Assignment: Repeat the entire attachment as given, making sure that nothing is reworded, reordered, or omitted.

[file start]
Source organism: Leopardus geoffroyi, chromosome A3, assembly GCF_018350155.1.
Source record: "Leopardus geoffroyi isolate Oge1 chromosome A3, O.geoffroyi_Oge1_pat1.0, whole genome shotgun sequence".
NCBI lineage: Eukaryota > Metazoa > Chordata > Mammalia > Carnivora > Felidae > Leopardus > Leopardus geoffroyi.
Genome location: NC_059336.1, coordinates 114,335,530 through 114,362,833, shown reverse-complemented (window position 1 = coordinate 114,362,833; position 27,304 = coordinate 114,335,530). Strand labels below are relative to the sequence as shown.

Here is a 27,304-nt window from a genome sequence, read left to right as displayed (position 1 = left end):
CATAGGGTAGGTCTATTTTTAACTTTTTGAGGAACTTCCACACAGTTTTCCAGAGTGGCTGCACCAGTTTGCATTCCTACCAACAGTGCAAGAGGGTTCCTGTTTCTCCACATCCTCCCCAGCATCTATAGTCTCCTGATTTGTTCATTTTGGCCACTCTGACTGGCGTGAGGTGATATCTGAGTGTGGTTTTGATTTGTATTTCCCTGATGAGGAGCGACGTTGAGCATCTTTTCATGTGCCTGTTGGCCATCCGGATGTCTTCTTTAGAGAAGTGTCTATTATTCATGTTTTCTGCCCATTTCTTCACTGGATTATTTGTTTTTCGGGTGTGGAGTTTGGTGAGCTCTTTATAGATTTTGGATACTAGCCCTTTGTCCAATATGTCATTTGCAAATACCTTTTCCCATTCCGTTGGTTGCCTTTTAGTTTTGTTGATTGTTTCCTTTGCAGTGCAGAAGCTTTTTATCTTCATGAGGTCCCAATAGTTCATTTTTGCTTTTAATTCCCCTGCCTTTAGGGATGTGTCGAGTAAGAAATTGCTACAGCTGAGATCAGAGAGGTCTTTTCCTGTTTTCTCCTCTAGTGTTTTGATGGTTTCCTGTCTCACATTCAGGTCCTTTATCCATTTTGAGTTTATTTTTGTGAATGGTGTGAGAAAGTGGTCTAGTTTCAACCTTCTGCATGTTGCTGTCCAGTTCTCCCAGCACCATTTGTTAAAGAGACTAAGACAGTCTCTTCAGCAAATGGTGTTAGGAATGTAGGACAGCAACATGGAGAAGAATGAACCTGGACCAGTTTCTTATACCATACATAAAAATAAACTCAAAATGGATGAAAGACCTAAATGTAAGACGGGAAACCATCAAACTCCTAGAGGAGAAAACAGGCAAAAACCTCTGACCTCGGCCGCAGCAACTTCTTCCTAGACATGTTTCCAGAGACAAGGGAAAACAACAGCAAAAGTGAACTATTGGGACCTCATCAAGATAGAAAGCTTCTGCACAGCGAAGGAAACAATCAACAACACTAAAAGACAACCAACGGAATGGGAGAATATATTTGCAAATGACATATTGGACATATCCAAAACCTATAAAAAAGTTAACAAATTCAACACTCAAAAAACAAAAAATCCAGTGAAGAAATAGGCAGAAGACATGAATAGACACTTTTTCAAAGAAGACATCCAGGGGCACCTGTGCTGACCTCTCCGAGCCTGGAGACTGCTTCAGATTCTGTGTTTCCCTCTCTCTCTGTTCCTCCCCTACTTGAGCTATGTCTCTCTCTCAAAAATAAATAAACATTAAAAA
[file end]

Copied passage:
Source organism: Leopardus geoffroyi, chromosome A3, assembly GCF_018350155.1.
Source record: "Leopardus geoffroyi isolate Oge1 chromosome A3, O.geoffroyi_Oge1_pat1.0, whole genome shotgun sequence".
NCBI lineage: Eukaryota > Metazoa > Chordata > Mammalia > Carnivora > Felidae > Leopardus > Leopardus geoffroyi.
Genome location: NC_059336.1, coordinates 114,335,530 through 114,362,833, shown reverse-complemented (window position 1 = coordinate 114,362,833; position 27,304 = coordinate 114,335,530). Strand labels below are relative to the sequence as shown.

Here is a 27,304-nt window from a genome sequence, read left to right as displayed (position 1 = left end):
CATAGGGTAGGTCTATTTTTAACTTTTTGAGGAACTTCCACACAGTTTTCCAGAGTGGCTGCACCAGTTTGCATTCCTACCAACAGTGCAAGAGGGTTCCTGTTTCTCCACATCCTCCCCAGCATCTATAGTCTCCTGATTTGTTCATTTTGGCCACTCTGACTGGCGTGAGGTGATATCTGAGTGTGGTTTTGATTTGTATTTCCCTGATGAGGAGCGACGTTGAGCATCTTTTCATGTGCCTGTTGGCCATCCGGATGTCTTCTTTAGAGAAGTGTCTATTATTCATGTTTTCTGCCCATTTCTTCACTGGATTATTTGTTTTTCGGGTGTGGAGTTTGGTGAGCTCTTTATAGATTTTGGATACTAGCCCTTTGTCCAATATGTCATTTGCAAATACCTTTTCCCATTCCGTTGGTTGCCTTTTAGTTTTGTTGATTGTTTCCTTTGCAGTGCAGAAGCTTTTTATCTTCATGAGGTCCCAATAGTTCATTTTTGCTTTTAATTCCCCTGCCTTTAGGGATGTGTCGAGTAAGAAATTGCTACAGCTGAGATCAGAGAGGTCTTTTCCTGTTTTCTCCTCTAGTGTTTTGATGGTTTCCTGTCTCACATTCAGGTCCTTTATCCATTTTGAGTTTATTTTTGTGAATGGTGTGAGAAAGTGGTCTAGTTTCAACCTTCTGCATGTTGCTGTCCAGTTCTCCCAGCACCATTTGTTAAAGAGACTAAGACAGTCTCTTCAGCAAATGGTGTTAGGAATGTAGGACAGCAACATGGAGAAGAATGAACCTGGACCAGTTTCTTATACCATACATAAAAATAAACTCAAAATGGATGAAAGACCTAAATGTAAGACGGGAAACCATCAAACTCCTAGAGGAGAAAACAGGCAAAAACCTCTGACCTCGGCCGCAGCAACTTCTTCCTAGACATGTTTCCAGAGACAAGGGAAAACAACAGCAAAAGTGAACTATTGGGACCTCATCAAGATAGAAAGCTTCTGCACAGCGAAGGAAACAATCAACAACACTAAAAGACAACCAACGGAATGGGAGAATATATTTGCAAATGACATATTGGACATATCCAAAACCTATAAAAAAGTTAACAAATTCAACACTCAAAAAACAAAAAATCCAGTGAAGAAATAGGCAGAAGACATGAATAGACACTTTTTCAAAGAAGACATCCAGGGGCACCTGTGCTGACCTCTCCGAGCCTGGAGACTGCTTCAGATTCTGTGTTTCCCTCTCTCTCTGTTCCTCCCCTACTTGAGCTATGTCTCTCTCTCAAAAATAAATAAACATTAAAAA